A Whig Party Revival

Neely Young

Studies show that Americans in general are disappointed with both the Republican and Democratic Parties. Someone recently suggested that if the old Whig Party put up a candidate they might win.

Why? Moderates in both parties feel their voice has been taken away by extremists on both the left and right of the political spectrum. Our president has become a strong chief executive, in that Congress has passed almost every bill he has presented since he has been in office.

The Whig Party operated in the United States during the era of President Andrew Jackson, from 1832 to 1856. Like our current president, Jackson was a strong chief executive, and the Whig Party was formed to oppose his strong-arm policies.

Its members favored the supremacy of Congress over the executive branch, believing in a program of modernization and economic development. They counted among their ranks many political luminaries including Daniel Webster and Henry Clay; and they elected several presidents including William Henry Harrison and Millard Fillmore.

Fillmore was the last president to serve under the Whig Party; he faced up to the responsibilities of his office by doing – as far as anyone can tell – nothing at all.

The Whig Party was ultimately destroyed by its leadership’s timid response to the explosive question of slavery. In 1856, many Whigs, including Abraham Lincoln, left the party and formed the new Republican Party, which is still alive and well today.

If not the Whigs, perhaps a typical platform for a new third party in Georgia would embrace the following tenets:

For the chief executive: The power and strength of our country rests in the hands of not the few, but the many. “No one of us is as smart as all of us.” – Warren Bettis.

Our three-in-one system – made up of executive, legislative and judicial branches – ensures that each component remains tolerant and open and keeps within the law.

The new party would hold a person who expresses ignorance to be useless. Therefore, education of our youth is of primary importance to all citizens.

The party could propose that all children be required to finish school or stay in school until they are 18. In Georgia almost 50 percent of the school population drops out at 16; many, out of idleness, turn to crime. This action should bring up the state’s SAT average, better educate our children and reduce the teenage crime rate.

Another platform plank would say that winning elections should be accomplished via ideas, not by accepting favors and political contributions from those who would demand favors in return. Therefore, this new party would eliminate all political contributions, replacing them with frequent, open political debates that would be covered freely by newspapers, magazines, radio stations, Internet blogs and television outlets.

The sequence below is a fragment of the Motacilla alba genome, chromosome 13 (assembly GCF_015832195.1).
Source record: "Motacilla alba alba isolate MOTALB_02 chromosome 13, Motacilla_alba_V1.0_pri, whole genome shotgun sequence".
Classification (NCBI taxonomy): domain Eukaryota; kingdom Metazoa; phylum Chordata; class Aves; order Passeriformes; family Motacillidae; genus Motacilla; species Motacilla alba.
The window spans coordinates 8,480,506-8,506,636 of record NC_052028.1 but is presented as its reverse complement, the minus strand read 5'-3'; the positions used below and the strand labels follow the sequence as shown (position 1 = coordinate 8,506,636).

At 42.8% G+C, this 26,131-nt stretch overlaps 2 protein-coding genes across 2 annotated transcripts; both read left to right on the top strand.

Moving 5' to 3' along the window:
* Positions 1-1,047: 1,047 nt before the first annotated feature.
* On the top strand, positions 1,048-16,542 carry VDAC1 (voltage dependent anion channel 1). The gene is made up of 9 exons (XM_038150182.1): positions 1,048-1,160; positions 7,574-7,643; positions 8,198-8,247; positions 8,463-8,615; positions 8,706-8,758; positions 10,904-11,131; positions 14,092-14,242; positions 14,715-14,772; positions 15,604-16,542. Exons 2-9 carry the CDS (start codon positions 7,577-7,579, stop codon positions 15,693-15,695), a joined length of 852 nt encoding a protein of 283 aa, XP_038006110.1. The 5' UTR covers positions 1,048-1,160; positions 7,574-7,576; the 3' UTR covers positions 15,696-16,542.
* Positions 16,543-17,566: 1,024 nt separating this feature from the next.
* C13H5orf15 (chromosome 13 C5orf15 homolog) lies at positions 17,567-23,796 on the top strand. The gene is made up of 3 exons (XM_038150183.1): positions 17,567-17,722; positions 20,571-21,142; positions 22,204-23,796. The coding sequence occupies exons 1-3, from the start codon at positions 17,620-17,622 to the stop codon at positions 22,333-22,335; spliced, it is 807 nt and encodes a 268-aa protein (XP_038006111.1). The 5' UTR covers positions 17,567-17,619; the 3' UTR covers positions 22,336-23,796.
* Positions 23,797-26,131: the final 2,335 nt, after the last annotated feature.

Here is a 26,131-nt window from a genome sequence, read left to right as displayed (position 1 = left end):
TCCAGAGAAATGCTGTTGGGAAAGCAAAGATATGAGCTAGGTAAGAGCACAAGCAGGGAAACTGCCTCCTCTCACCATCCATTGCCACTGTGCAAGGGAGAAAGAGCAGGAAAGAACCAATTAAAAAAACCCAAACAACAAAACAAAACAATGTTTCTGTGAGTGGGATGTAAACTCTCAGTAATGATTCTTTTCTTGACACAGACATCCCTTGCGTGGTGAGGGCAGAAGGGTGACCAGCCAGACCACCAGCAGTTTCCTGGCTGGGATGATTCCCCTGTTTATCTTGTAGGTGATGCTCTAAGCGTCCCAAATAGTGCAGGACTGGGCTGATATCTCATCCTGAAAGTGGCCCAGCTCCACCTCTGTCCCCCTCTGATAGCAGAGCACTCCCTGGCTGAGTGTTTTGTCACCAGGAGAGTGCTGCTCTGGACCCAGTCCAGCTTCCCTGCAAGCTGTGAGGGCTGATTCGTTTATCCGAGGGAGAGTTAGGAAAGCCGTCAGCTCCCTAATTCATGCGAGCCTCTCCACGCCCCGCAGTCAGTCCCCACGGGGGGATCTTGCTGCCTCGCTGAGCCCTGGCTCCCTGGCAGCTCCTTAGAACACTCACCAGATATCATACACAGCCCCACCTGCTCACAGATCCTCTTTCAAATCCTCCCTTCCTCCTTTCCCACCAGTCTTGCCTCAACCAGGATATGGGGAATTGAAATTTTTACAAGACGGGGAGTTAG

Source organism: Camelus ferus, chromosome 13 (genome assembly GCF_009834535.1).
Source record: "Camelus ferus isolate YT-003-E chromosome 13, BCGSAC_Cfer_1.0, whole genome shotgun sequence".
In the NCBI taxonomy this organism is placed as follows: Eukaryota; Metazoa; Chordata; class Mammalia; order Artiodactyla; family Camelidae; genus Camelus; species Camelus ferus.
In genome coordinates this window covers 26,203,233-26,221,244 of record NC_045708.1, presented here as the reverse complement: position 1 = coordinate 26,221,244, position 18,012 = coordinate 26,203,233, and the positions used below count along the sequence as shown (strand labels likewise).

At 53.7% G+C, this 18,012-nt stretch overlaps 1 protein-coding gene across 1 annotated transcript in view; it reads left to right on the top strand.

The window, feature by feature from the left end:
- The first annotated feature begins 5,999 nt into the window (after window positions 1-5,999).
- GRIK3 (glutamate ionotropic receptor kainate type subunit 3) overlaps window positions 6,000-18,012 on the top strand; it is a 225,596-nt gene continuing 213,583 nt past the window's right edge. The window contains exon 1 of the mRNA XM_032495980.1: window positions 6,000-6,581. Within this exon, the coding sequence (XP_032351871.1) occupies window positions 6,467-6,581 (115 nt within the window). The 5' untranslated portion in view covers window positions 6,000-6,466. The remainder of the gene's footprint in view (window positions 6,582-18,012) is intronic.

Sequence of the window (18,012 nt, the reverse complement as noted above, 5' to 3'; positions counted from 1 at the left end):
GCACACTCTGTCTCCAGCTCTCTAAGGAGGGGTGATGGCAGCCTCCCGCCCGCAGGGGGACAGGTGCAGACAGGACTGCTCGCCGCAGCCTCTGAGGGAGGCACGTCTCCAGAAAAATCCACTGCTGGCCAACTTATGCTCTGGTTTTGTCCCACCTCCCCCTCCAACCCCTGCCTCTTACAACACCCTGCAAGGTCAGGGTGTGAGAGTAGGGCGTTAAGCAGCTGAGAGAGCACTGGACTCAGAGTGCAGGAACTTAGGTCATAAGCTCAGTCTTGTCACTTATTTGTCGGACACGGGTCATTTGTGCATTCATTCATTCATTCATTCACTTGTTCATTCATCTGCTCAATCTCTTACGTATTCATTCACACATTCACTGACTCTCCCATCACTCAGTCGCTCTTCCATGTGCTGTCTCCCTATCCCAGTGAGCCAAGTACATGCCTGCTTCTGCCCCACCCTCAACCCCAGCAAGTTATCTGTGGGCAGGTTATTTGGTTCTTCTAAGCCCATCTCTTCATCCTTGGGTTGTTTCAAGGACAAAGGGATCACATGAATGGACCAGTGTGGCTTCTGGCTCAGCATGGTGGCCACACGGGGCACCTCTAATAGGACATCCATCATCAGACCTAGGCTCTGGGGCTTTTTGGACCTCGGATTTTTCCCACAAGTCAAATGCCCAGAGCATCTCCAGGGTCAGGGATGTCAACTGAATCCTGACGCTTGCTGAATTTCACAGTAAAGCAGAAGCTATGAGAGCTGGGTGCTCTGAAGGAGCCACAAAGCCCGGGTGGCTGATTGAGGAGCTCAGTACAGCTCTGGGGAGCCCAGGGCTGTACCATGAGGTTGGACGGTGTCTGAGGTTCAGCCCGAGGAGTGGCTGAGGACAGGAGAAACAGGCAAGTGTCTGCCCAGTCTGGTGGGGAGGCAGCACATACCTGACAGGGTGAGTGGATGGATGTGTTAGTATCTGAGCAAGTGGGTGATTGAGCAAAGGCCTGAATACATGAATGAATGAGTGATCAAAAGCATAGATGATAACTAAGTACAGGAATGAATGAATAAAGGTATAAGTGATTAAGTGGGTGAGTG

This form of government would protect those who excel and achieve as well as others of lesser abilities. The new party would note that this applies to U.S. citizens as well as those who come to our country both legally and illegally. Why don’t we just enforce the laws already on the books?

The main safeguard of our democracy is still our great free press. Two years ago our legislature tried to close down and make secret all economic development negotiations involving tax incentives made between companies and state government. This isn’t right. One man’s tax incentive is another’s tax increase. Open records should be paramount and the party could propose a constitutional amendment on open government to be voted on by the citizens of Georgia.

The new party would advocate abundant financing and other kinds of help to those in trouble, asking that recipients make an honest effort to overcome their poverty. We would, therefore, ask the state of Georgia – not the federal government – to provide health care to all citizens who cannot afford it.

Free clinics, similar to the Good Samaritan Health Center of Cobb County, should be established throughout the state to help the working poor; they should be staffed by volunteer doctors and paid for via state and local fund raising efforts.

Preventive measures could also fund the program and should include restricting teenagers from receiving drivers’ licenses until they are 18, which should greatly reduce health expenses from accidents on our highways. It would be nice to make insurance companies pay what they originally promised and do away with the gatekeeper concept.

The party would welcome all people to the table, all races and creeds. It would believe all policy is doomed to failure when not debated and discussed with vigor. And no person should be personally attacked or humiliated because of beliefs expressed in open forum.

It would denounce political correctness as a method of silencing those with honest opinions who share their thoughts with stories that may sound racial, but in fact are not used to promote racism. As the author and historian Will Durant said, “We should not condemn those of the past by using moral and political standards of today.”

The above is a partial platform, but we don’t have a name for the new party. Whig sounds good, but is out of date.

On second thought, why don’t we apply the “M” word – as in “moderate” – to both the Republican and Democratic Parties? Moderates of both persuasions need to take their parties back.

Categories: Neely Young